Improvement and Innovation

Maintaining a safe, high quality health care environment is an ongoing commitment. Lahey Hospital & Medical Center is constantly mindful of ways to improve the care we provide. A number of important initiatives help keep Lahey staff focused on these goals.

Medication Safety | Medical Emergency Team | Heart Attack Intervention  

Medication Safety

E-prescribing: Incorporating electronic prescribing into our practice at Lahey has provided opportunities to improve the care and safety of our patients. E-prescribing provides many benefits for patients, providers, health plans and pharmacies. Electronic access to each patient’s prescription history helps physicians avoid prescribing drugs that may result in harmful drug interactions, while electronic transmission eliminates the possibility of medication errors caused by illegible handwriting.

In Lahey's ambulatory clinics, physicians have shown great commitment to electronic prescribing. Access to insurance and formulary information at the point of care allows professionals to prescribe a covered and affordable drug, resulting in fewer trips to the pharmacy for the patient. With less confusion and better communication, there are fewer phone calls and faxes between the physician’s office and the pharmacy.

Bar Code Medication Administration: All inpatient nursing units at Lahey utilize bar code medication administration (BCMA). This technology helps nurses provide the five rights of medication administration: the right medication, given at the right time, in the right dose, in the right format, to the right patient.


Medical Emergency Team

Sometimes a patient's medical condition deteriorates quickly while he or she is in the hospital or simply at an outpatient visit. Prompt, appropriate medical response is vital in this situation.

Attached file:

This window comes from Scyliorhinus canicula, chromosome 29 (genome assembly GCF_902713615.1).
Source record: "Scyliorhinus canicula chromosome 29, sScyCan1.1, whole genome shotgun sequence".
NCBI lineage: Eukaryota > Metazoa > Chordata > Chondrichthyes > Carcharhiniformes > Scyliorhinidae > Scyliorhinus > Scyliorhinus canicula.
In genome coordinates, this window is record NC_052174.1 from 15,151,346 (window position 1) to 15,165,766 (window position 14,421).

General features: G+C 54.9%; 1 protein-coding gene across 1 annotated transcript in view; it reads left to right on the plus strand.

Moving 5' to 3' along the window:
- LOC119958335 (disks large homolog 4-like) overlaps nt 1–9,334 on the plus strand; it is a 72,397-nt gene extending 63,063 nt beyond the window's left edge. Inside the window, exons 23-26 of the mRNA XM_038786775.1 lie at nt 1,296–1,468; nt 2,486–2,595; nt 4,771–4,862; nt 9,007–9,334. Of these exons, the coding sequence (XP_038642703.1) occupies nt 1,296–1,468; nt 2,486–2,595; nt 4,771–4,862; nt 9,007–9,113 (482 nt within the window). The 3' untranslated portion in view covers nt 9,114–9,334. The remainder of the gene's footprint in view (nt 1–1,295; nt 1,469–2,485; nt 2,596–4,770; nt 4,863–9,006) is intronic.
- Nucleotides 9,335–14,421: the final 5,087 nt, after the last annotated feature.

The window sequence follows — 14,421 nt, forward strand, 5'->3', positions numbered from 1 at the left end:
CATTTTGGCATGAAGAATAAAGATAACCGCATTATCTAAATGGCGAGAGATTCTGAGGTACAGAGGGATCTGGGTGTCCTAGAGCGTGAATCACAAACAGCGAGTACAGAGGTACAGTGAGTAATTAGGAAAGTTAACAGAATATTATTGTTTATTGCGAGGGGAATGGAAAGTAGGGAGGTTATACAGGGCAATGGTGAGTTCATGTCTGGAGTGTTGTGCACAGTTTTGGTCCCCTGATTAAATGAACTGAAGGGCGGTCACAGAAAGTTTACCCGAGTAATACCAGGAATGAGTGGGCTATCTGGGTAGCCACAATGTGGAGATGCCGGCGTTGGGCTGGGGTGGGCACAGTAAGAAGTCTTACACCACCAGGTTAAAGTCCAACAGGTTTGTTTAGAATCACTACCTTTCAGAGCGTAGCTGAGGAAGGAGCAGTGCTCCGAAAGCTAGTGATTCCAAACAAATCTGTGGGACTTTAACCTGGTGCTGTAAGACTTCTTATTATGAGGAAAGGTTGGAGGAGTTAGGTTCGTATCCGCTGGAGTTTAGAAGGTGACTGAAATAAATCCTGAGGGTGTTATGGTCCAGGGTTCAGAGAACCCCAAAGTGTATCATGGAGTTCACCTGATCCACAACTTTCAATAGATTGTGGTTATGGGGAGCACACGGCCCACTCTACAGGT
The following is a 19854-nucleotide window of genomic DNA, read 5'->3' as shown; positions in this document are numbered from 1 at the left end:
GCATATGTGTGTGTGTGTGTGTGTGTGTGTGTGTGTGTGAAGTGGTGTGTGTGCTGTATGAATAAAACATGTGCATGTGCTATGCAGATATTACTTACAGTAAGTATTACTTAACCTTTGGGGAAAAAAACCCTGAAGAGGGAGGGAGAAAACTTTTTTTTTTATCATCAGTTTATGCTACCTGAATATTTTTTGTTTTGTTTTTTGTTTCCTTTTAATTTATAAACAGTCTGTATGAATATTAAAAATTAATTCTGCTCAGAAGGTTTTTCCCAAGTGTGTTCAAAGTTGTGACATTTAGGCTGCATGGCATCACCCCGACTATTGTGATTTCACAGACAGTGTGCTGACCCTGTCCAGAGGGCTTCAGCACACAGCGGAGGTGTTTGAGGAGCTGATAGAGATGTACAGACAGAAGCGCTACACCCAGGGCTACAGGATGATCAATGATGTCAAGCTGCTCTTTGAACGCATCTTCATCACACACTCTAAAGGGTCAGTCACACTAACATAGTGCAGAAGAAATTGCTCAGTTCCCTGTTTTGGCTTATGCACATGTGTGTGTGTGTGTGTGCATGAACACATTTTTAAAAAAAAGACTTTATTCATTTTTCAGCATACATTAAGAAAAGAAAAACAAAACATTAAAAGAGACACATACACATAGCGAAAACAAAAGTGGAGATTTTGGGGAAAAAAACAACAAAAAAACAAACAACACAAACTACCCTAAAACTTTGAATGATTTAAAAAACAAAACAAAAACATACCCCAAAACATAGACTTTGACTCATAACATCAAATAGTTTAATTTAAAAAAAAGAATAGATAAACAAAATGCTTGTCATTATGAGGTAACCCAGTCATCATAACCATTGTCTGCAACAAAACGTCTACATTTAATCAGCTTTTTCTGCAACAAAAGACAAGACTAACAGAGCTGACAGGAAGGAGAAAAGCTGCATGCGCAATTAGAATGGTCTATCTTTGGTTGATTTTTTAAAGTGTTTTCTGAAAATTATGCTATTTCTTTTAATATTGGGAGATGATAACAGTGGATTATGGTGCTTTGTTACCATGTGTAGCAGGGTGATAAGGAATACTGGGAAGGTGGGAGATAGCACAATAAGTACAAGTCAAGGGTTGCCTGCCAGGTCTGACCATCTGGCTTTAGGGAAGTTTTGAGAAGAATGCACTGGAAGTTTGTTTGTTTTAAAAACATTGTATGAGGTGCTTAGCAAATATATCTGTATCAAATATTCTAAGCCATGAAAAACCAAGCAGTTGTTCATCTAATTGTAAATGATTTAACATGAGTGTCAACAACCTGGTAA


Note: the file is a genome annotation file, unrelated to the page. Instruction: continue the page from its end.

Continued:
To address these situations, Lahey Hospital & Medical Center created the Medical Emergency Team (MET). The specialized team is available at a moment's notice 24 hours a day to address potentially life-threatening changes in a patient's health. The team can be activated by anyone who thinks a patient needs immediate help. The call could come from a nurse, a receptionist in an outpatient clinic, or a patient's visiting family member or friend.

The Institute for Healthcare Improvement asserts that these types of rapid response teams can greatly reduce the incidence of heart attacks and death in hospital patients.


Heart Attack Intervention

In 2008, the American Heart Association recommended that all hospitals shorten their "door to balloon time" to 90 minutes. This is the time it takes from the moment a heart attack patient arrives in the Emergency Room until he or she undergoes a catheterization, a procedure that restores blood flow to the heart. Research shows that this critical window greatly affects a patient's outcome and survival from a heart attack.

Staff from the Emergency Room and the Cardiac Catheterization Lab worked together to reduce delays and streamline the process for getting certain patients to catheterization faster. Called the "STEMI protocol," the process enables ER staff to activate the cath lab when a patient has an ST elevation (the rise of a particular segment on an EKG that is a strong indicator of a heart attack.) Allowing ER staff to perform this previously restricted function has improved access and dramatically improved our performance.